COLONIE — The vast majority of New York voters, 87 percent, say COVID-19 has either somewhat or very significantly impacted their daily lives, according to a poll released Monday, April 6 by the Siena College Research Institute.
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“The coronavirus crisis has turned life upside down for nearly all New Yorkers. Ninety-five percent are either quaranting or cutting back on going out, not being around others and practicing social distancing,” according to SCRI Director, Don Levy. “Almost as many, 82 percent, are worried about their health.”
Fourteen percent of New Yorkers say that they are under mandatory quarantine, 42 percent are self-quarantining, 39 percent are practicing social distancing while only 4 percent are going about life as usual, according to the poll.
“And as the crisis continues, the emotional toll is starting to mount. Two-thirds of New Yorkers say that their anxiety level is up, 66 percent say they feel powerless and wish there was something more they could do and 62 percent say that ‘it’s starting to feel like this will never end,” Levy said.
More than half, 53 percent, of all New Yorkers, and more than 60 percent of younger residents say that “not being with other people is making them lonely” and 60 percent of all residents say “if it wasn’t for the ability to see and talk to others via the internet, they think they’d be going crazy,” Levy said.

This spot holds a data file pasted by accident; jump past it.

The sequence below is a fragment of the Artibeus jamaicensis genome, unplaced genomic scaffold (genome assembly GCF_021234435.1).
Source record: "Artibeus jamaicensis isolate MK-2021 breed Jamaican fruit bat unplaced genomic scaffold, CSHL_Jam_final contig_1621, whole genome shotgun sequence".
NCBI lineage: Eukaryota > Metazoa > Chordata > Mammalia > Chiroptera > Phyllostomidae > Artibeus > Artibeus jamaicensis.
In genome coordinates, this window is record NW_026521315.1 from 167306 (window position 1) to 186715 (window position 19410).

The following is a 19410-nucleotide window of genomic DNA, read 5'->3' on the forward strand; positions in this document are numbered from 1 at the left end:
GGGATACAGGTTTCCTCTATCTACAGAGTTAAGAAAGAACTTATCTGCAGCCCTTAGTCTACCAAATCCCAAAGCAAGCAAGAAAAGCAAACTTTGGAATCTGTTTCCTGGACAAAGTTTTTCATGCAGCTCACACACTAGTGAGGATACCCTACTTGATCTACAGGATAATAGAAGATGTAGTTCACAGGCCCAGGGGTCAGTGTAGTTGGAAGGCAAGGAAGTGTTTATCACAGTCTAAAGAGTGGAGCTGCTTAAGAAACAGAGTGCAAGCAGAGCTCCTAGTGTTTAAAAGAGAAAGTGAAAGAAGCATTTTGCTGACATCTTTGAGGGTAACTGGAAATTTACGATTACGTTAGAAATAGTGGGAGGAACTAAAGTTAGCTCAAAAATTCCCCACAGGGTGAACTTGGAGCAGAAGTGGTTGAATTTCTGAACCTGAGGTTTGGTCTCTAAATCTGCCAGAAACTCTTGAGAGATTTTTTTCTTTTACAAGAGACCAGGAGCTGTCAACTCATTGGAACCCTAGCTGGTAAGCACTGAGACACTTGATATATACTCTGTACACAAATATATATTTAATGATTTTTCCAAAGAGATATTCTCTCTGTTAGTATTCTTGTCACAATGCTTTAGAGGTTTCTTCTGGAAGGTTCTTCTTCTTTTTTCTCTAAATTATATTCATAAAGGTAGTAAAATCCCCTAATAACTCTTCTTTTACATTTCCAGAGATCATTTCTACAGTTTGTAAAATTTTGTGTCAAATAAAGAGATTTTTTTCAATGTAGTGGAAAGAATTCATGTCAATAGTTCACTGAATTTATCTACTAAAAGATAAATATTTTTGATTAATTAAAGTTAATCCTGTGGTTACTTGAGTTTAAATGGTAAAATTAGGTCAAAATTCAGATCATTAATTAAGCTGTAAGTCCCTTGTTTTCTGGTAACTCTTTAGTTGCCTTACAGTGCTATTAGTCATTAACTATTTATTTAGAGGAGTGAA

Seventy-seven percent are either somewhat (32 percent) or very concerned (45 percent) that the coronavirus and its impacts will cause them serious financial problems.
Just over half of New Yorkers, 51 percent, are concerned with being able to meet their monthly financial obligations and 37 percent of all New Yorkers, 46 percent of those 18-34 years of age and 48 percent of those 35-49 years of age, are concerned with being laid off, according to the poll.
Nearly 60 percent are concerned with their retirement savings or investments losing value, 49 percent are concerned about having to financially help other family members and 41 percent of all New Yorkers, and over half of young people and those making under $50,000 a year, are concerned with being able to afford food.
On the plus side, 76 percent of all New Yorkers say that they feel like they are enjoying the small things even more now and 75 percent say that they are appreciating the extra time that they are having with those that are close to them.
“Despite being forced to change the way we live, being worried about our health and the health of everyone we care about, concerned about our financial well-being, and having to live with the uncertainty as to when this will ever end, an overwhelming number of New Yorkers say that they are getting a chance to appreciate — whether by watching old movies, playing games or just being together. And, with all the things to worry about — health, money, food and bills — most of us say that we feel like we are enjoying the small things even more now than before,” Levy said